There's an increasingly popular Web site out there that authorities in Texas claim poses a threat to children. The site,, gives users -- including dangerous sex offenders -- an opportunity to conduct live video chats with randomly selected participants.

Armed with only a Web camera and Internet access, the site's users are paired with a random stranger for a video chat. Neither a login nor registration is required before young users can be face-to-face with a total stranger. Worse, users who simply click "next" are shuffled to a new video chat partner.

An undercover investigation by the state's Cyber Crimes Unit revealed startling results. Nearly half of the randomly selected users encountered by investigators immediately exposed themselves and conducted sexually explicit acts on camera.

In light of the serious threat that children will be exposed to graphic sexual conduct, parents are being urged to prohibit their kids from accessing the site. Although users are supposed to be at least 16 years old, the rule is not clearly enforced -- which means parents' preventative role is particularly important.

Texas Attorney General Greg Abbott reminds parents to closely monitor their children's Internet activities by using the following safety tips:

• Place the computer in a public room at home so parents can monitor their children's Internet use. Do not allow computers in a child's bedroom or permit the use of Web cameras.

• Make sure children know never to agree to a face-to-face meeting with someone they meet online and never to divulge personal information to an Internet stranger.

• Stay informed. Surf the Internet with children or at least talk to them about the Web sites they are visiting.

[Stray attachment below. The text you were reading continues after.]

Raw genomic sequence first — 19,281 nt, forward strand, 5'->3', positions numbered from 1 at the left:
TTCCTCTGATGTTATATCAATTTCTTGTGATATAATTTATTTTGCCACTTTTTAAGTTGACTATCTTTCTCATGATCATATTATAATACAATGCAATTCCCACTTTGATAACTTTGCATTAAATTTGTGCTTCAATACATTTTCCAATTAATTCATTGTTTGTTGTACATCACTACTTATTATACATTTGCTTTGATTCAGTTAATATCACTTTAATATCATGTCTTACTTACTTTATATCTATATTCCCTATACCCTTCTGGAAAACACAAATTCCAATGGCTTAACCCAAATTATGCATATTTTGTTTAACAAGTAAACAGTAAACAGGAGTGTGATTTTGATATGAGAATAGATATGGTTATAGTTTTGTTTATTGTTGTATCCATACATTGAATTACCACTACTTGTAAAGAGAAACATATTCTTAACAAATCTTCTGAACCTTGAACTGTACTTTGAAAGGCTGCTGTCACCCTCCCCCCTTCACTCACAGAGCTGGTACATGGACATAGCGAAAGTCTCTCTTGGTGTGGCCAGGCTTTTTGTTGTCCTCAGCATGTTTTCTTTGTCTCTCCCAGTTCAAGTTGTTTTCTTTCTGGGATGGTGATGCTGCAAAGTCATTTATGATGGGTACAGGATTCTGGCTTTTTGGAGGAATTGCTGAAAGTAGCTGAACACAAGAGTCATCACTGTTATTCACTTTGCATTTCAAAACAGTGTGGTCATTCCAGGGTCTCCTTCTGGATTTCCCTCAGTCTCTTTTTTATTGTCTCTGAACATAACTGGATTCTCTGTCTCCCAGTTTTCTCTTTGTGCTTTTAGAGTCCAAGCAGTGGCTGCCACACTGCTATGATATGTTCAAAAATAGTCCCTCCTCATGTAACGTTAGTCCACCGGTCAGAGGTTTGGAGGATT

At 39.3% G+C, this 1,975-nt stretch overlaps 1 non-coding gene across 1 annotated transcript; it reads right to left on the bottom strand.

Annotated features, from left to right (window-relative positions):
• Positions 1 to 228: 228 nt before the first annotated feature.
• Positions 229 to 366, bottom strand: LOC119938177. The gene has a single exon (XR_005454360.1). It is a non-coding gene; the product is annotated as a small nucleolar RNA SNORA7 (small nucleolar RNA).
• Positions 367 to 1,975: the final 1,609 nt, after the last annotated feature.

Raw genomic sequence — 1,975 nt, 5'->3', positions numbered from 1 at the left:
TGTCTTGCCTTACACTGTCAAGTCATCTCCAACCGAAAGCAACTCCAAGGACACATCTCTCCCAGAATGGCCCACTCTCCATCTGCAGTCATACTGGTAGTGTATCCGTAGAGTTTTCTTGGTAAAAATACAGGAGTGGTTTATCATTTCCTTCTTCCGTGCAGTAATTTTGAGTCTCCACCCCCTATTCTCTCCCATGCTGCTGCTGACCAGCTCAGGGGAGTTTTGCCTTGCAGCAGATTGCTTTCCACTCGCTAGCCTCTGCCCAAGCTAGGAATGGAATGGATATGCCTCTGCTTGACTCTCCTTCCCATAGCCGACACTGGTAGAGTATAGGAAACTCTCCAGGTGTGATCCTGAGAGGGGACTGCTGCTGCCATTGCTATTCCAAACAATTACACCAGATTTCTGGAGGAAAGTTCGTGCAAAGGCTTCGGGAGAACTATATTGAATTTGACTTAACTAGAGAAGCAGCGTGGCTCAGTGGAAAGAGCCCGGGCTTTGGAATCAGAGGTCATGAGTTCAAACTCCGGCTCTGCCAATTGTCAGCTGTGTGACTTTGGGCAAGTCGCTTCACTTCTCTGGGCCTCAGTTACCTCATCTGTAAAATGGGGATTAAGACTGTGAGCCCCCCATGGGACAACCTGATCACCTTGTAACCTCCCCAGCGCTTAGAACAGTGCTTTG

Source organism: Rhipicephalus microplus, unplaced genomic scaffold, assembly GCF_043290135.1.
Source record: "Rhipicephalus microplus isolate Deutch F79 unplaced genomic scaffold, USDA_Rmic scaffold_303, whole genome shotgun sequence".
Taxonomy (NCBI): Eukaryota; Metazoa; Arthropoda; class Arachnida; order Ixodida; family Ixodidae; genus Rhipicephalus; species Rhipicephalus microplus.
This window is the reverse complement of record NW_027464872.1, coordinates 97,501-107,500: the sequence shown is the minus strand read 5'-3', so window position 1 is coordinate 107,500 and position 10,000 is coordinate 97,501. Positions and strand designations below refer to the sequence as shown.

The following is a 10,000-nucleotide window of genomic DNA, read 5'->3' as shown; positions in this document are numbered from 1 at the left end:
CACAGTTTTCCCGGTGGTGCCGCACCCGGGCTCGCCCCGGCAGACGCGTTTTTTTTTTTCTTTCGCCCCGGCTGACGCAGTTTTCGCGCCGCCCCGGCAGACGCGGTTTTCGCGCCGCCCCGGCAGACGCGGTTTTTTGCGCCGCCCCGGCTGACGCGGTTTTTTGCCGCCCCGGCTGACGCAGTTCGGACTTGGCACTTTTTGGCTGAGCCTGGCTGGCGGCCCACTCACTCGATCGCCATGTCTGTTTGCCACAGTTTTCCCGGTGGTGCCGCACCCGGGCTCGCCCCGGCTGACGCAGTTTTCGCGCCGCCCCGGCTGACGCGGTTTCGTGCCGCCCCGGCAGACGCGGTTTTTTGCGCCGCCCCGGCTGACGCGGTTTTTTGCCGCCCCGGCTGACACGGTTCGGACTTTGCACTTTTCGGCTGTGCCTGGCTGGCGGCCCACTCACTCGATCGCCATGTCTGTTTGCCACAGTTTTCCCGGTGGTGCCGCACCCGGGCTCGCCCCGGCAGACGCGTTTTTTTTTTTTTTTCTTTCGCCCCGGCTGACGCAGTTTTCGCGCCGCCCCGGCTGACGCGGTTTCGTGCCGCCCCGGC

• Establish ground rules for children's Internet usage, including the hours they may surf and the kinds of Web sites they may visit. Post the rules near the computer.

Separately, Idaho Attorney General Lawrence Wasden has released ProtecTeens Version 3.0, a completely updated Internet safety program to inform and assist parents regarding the dangers children face from sexual predators and other risks on the Internet.

ProtecTeens consists of a 25-minute video presentation, the AG's Internet Safety Manual, a Parents' Guide to Social Networking Websites, the Internet Lingo Dictionary, the Family Contract for Internet Safety, and information about parental control software.

The new video includes sections covering:

• general Internet risks and safe practices;

• social networking websites;

• online chat and instant messaging;

• cell phones and "sexting";

• online gaming and virtual worlds; and

• cyberbullying.

"We tend to take our electronic technology for granted these days, but if you think about the devices you use today, and the way you use them, the technology has changed considerably since we produced the original ProtecTeens program in 2005," Wasden said. "This new video addresses many of those changes in technology and includes subjects that were not even on the radar screen five years ago."

A recent study has found that chat sites and instant messaging present a huge danger to tweens and teens.